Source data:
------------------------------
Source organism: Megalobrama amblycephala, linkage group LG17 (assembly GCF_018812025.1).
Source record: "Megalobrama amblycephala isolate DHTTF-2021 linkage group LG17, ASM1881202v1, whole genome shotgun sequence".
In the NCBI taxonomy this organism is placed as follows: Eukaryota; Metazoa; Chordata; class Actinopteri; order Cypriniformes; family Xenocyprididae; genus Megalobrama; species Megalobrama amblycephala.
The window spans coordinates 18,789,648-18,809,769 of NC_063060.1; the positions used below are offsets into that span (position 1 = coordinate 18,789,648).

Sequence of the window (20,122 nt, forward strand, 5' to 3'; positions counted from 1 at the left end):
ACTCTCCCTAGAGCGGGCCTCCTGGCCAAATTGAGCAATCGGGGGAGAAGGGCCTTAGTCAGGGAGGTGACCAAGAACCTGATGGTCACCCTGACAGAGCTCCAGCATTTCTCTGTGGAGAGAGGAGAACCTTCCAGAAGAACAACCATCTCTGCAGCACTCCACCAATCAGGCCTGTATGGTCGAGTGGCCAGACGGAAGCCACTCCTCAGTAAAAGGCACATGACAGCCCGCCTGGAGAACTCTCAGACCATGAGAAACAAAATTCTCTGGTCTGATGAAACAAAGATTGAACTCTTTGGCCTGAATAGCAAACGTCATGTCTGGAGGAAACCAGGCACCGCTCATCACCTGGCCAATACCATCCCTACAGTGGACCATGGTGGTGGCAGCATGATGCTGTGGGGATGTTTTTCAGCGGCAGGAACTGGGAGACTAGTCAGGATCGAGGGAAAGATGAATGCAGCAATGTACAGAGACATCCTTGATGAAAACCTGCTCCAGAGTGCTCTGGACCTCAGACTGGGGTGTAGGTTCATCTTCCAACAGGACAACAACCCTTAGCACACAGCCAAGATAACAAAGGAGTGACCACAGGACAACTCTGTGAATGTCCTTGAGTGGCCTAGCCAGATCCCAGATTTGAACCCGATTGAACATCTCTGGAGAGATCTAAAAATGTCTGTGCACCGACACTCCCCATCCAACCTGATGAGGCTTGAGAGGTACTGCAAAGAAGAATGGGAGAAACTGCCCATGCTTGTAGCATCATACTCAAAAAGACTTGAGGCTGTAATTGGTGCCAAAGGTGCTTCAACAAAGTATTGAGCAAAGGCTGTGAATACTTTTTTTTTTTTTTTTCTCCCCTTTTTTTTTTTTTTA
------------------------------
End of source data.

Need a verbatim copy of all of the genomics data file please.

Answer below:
Source organism: Megalobrama amblycephala, linkage group LG17 (assembly GCF_018812025.1).
Source record: "Megalobrama amblycephala isolate DHTTF-2021 linkage group LG17, ASM1881202v1, whole genome shotgun sequence".
In the NCBI taxonomy this organism is placed as follows: Eukaryota; Metazoa; Chordata; class Actinopteri; order Cypriniformes; family Xenocyprididae; genus Megalobrama; species Megalobrama amblycephala.
The window spans coordinates 18,789,648-18,809,769 of NC_063060.1; the positions used below are offsets into that span (position 1 = coordinate 18,789,648).

Sequence of the window (20,122 nt, forward strand, 5' to 3'; positions counted from 1 at the left end):
ACTCTCCCTAGAGCGGGCCTCCTGGCCAAATTGAGCAATCGGGGGAGAAGGGCCTTAGTCAGGGAGGTGACCAAGAACCTGATGGTCACCCTGACAGAGCTCCAGCATTTCTCTGTGGAGAGAGGAGAACCTTCCAGAAGAACAACCATCTCTGCAGCACTCCACCAATCAGGCCTGTATGGTCGAGTGGCCAGACGGAAGCCACTCCTCAGTAAAAGGCACATGACAGCCCGCCTGGAGAACTCTCAGACCATGAGAAACAAAATTCTCTGGTCTGATGAAACAAAGATTGAACTCTTTGGCCTGAATAGCAAACGTCATGTCTGGAGGAAACCAGGCACCGCTCATCACCTGGCCAATACCATCCCTACAGTGGACCATGGTGGTGGCAGCATGATGCTGTGGGGATGTTTTTCAGCGGCAGGAACTGGGAGACTAGTCAGGATCGAGGGAAAGATGAATGCAGCAATGTACAGAGACATCCTTGATGAAAACCTGCTCCAGAGTGCTCTGGACCTCAGACTGGGGTGTAGGTTCATCTTCCAACAGGACAACAACCCTTAGCACACAGCCAAGATAACAAAGGAGTGACCACAGGACAACTCTGTGAATGTCCTTGAGTGGCCTAGCCAGATCCCAGATTTGAACCCGATTGAACATCTCTGGAGAGATCTAAAAATGTCTGTGCACCGACACTCCCCATCCAACCTGATGAGGCTTGAGAGGTACTGCAAAGAAGAATGGGAGAAACTGCCCATGCTTGTAGCATCATACTCAAAAAGACTTGAGGCTGTAATTGGTGCCAAAGGTGCTTCAACAAAGTATTGAGCAAAGGCTGTGAATACTTTTTTTTTTTTTTTTCTCCCCTTTTTTTTTTTTTTA